By Jennigay Coetzer – Business Day, 17 May 2011

Half of the undersea cables that were planned to land along the east and west coasts of Africa by 2012 have done so. The latest is the West African Cable System (WACS), which landed in Yzerfontein in the Western Cape in April, is expected to start operating in the first quarter of 2012.

Thylan Chetty, procurement group chairman for WACS says ninety percent of the cable has been laid from Cape Town to Portugal, with additional landing points in Namibia, Angola, DRC, Congo Brazzaville, Cameroon, Nigeria, Togo, Ghana, Cote de Voire, Cape Verde, and Canary Islands.

He says WACS will also join up with an undersea cable owned by Tata Communications, which will provide an ongoing link from Portugal to the UK. “We are also entering an agreement to lease terrestrial fibre infrastructure from the Tata UK landing point to an internet exchange in London.”

Chetty says these links will be in place when the WACS cable goes live. In the interim, terrestrial fibre cable and equipment still need to be installed and tested at the landing points.

“We have a team that does two or three of these at a time, and has already completed a few,” he says. The Seacom undersea cable system, which went live in July 2009 connects the east cost of Africa from Mtunzini in SA to India and Europe, with landing points in various African countries on the way.

This includes Ethiopia, Kenya, Uganda, Rwanda, Burundi, and northern Zambia through Tanzania and Malawi. The African Coast to Europe (ACE) cable, which will link SA to France, is scheduled to land at Yzerfontein, western Cape in the third quarter of 2012, with additional landing points in some 20 African countries along the west coast.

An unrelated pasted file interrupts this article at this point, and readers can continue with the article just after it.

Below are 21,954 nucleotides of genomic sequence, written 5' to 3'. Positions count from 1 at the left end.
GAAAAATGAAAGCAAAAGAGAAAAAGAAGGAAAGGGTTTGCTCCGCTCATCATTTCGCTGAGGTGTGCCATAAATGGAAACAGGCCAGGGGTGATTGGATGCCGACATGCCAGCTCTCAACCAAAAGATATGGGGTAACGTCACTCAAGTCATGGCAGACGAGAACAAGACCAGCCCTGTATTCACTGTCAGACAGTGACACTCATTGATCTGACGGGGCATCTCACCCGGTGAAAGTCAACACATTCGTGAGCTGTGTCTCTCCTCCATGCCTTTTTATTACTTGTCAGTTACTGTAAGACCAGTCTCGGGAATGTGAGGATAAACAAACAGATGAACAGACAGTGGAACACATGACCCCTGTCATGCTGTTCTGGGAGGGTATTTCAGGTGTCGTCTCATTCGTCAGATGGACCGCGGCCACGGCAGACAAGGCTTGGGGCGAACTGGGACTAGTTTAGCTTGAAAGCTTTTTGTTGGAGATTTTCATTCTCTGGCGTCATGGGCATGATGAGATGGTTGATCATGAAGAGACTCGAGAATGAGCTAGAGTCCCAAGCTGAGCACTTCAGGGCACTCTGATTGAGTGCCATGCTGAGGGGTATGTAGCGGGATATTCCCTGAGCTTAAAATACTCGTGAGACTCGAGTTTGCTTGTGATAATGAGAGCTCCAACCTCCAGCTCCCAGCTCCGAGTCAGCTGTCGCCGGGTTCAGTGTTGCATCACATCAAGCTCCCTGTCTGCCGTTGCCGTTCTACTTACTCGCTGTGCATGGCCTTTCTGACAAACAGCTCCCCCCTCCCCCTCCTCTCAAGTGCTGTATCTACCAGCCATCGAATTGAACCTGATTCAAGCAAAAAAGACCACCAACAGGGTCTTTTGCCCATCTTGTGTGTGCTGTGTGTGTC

This is in addition to Glo1 and MainOne, which landed on the west coast of Africa in the third quarter of 2010. Glo1 links Nigeria and Ghana to Portugal, Spain and the UK, with landing points in Portugal, Ghana, Senegal and other countries on the way.

MainOne links Nigeria, Ghana, Cote d’Ivoire, Senegal and Portugal, with onward links to Europe, Asia and the US and a possibility of eventually landing in SA. Then there is The East African Cable System (TEAMS), which went live in June 2009 and  links Kenya to the United Arab Emirates.

“I would have bet on at least one of these cable projects not happening,” says Steve Song, former fellow of the Shuttleworth Foundation, who tracks the progress of undersea cable landings on his website, manypossibilities.net.

Another undersea cable to be recently announced is the South Atlantic Express (SAex) cable system, which is expected to run from Mtunzini in South Africa to Angola to Brazil, and onwards to the US and is expected to be finished by June 2013. SAex is designed to provide 12.8 terabits per second capacity, which is 10 times the capacity of Seacom, if all the fibre strands were lit up, says Song.

Another that is expected to benefit Africa is the India-Middle East-Western Europe (I-ME-WE) cable, which links India with France and has been operational since 2009. “I-ME-WE will provide onward passage for cables such as TEAMS, EASy and probably Seacom as well,” says Song. Then there is the recently announced Seychelles East Africa System (SEAS) cable, which will link the Seychelles with Dar Es Salaam in Tanzania, and is also expected to link up to EASSy and Seacom.

Jennigay Coetzer is a freelance business and technology journalist and she writes regularly for Business Day. She also runs media training and writing skills workshops, and is the author of A Perfect Press Release – or Not?, a guide to writing and distributing effective press releases, an electronic version of which can be downloaded free from her website: www.jennigay.co.za.

Comments are closed.